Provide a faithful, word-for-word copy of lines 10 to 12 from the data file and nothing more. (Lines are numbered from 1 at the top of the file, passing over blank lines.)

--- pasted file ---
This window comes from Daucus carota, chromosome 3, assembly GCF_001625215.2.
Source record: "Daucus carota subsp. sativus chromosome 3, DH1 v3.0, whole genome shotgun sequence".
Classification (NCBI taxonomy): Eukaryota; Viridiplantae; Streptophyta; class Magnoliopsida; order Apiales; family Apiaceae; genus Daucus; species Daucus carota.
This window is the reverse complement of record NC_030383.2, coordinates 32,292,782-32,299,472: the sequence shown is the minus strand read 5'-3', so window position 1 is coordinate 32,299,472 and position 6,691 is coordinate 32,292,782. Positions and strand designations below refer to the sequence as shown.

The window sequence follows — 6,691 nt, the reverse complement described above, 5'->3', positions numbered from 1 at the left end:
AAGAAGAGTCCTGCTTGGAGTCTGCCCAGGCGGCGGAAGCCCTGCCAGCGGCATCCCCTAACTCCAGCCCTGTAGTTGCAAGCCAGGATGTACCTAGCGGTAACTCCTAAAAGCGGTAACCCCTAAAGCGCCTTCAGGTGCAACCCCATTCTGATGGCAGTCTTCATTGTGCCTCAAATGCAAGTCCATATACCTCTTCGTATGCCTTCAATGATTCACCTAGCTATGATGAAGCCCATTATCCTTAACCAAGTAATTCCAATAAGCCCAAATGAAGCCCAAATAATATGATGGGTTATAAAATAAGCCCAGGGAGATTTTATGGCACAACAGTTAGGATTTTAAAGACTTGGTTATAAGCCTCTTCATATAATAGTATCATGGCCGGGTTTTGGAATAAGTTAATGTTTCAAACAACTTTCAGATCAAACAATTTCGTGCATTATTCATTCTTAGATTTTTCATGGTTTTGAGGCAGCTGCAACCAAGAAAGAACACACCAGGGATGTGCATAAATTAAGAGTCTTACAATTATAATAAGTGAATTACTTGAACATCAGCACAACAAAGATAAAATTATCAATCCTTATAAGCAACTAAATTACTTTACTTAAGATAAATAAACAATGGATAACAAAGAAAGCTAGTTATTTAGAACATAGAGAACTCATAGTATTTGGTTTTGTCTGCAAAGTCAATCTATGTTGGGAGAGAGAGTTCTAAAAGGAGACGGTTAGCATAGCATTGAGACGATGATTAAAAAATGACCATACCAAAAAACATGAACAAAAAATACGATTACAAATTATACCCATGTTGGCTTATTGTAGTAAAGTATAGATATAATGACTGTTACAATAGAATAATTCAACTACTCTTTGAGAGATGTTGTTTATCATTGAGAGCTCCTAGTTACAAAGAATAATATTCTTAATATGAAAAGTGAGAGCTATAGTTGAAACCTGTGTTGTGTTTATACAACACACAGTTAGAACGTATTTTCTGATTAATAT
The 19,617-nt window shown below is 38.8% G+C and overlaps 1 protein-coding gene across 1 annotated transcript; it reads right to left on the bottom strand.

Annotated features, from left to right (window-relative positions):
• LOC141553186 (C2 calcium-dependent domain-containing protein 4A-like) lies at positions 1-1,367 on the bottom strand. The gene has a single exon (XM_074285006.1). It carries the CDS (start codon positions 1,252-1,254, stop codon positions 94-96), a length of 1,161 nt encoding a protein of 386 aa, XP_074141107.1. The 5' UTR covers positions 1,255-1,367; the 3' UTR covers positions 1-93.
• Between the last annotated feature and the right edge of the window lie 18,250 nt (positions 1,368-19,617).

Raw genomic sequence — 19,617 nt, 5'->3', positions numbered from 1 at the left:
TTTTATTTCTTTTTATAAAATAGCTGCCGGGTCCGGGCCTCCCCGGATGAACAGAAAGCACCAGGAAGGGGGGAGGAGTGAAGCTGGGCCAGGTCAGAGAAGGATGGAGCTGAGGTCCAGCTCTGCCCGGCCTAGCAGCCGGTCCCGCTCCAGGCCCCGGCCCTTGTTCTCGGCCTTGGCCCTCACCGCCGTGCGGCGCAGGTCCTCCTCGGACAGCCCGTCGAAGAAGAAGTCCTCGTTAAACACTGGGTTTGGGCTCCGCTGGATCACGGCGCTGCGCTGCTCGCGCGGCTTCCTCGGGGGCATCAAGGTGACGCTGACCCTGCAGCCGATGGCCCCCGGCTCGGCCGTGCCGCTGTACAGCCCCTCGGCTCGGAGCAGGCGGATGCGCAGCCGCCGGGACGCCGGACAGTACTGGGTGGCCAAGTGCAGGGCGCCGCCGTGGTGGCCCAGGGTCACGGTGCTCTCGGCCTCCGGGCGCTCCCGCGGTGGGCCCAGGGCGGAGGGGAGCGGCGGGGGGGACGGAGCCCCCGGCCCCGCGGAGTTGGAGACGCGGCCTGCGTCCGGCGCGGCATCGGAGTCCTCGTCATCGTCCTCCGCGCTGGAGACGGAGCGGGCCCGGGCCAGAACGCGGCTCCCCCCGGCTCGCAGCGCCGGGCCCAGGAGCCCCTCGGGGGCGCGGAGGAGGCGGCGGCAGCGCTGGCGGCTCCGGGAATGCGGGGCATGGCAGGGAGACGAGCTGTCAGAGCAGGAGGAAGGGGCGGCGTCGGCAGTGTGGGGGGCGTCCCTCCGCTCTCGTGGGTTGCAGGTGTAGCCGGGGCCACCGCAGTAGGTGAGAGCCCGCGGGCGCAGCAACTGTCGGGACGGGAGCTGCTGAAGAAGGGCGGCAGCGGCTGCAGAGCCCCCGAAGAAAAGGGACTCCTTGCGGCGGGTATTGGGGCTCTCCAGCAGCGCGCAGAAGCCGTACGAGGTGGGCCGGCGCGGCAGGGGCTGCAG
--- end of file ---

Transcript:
• Between the last annotated feature and the right edge of the window lie 18,250 nt (positions 1,368-19,617).

Raw genomic sequence — 19,617 nt, 5'->3', positions numbered from 1 at the left:
TTTTATTTCTTTTTATAAAATAGCTGCCGGGTCCGGGCCTCCCCGGATGAACAGAAAGCACCAGGAAGGGGGGAGGAGTGAAGCTGGGCCAGGTCAGAGAAGGATGGAGCTGAGGTCCAGCTCTGCCCGGCCTAGCAGCCGGTCCCGCTCCAGGCCCCGGCCCTTGTTCTCGGCCTTGGCCCTCACCGCCGTGCGGCGCAGGTCCTCCTCGGACAGCCCGTCGAAGAAGAAGTCCTCGTTAAACACTGGGTTTGGGCTCCGCTGGATCACGGCGCTGCGCTGCTCGCGCGGCTTCCTCGGGGGCATCAAGGTGACGCTGACCCTGCAGCCGATGGCCCCCGGCTCGGCCGTGCCGCTGTACAGCCCCTCGGCTCGGAGCAGGCGGATGCGCAGCCGCCGGGACGCCGGACAGTACTGGGTGGCCAAGTGCAGGGCGCCGCCGTGGTGGCCCAGGGTCACGGTGCTCTCGGCCTCCGGGCGCTCCCGCGGTGGGCCCAGGGCGGAGGGGAGCGGCGGGGGGGACGGAGCCCCCGGCCCCGCGGAGTTGGAGACGCGGCCTGCGTCCGGCGCGGCATCGGAGTCCTCGTCATCGTCCTCCGCGCTGGAGACGGAGCGGGCCCGGGCCAGAACGCGGCTCCCCCCGGCTCGCAGCGCCGGGCCCAGGAGCCCCTCGGGGGCGCGGAGGAGGCGGCGGCAGCGCTGGCGGCTCCGGGAATGCGGGGCATGGCAGGGAGACGAGCTGTCAGAGCAGGAGGAAGGGGCGGCGTCGGCAGTGTGGGGGGCGTCCCTCCGCTCTCGTGGGTTGCAGGTGTAGCCGGGGCCACCGCAGTAGGTGAGAGCCCGCGGGCGCAGCAACTGTCGGGACGGGAGCTGCTGAAGAAGGGCGGCAGCGGCTGCAGAGCCCCCGAAGAAAAGGGACTCCTTGCGGCGGGTATTGGGGCTCTCCAGCAGCGCGCAGAAGCCGTACGAGGTGGGCCGGCGCGGCAGGGGCTGCAG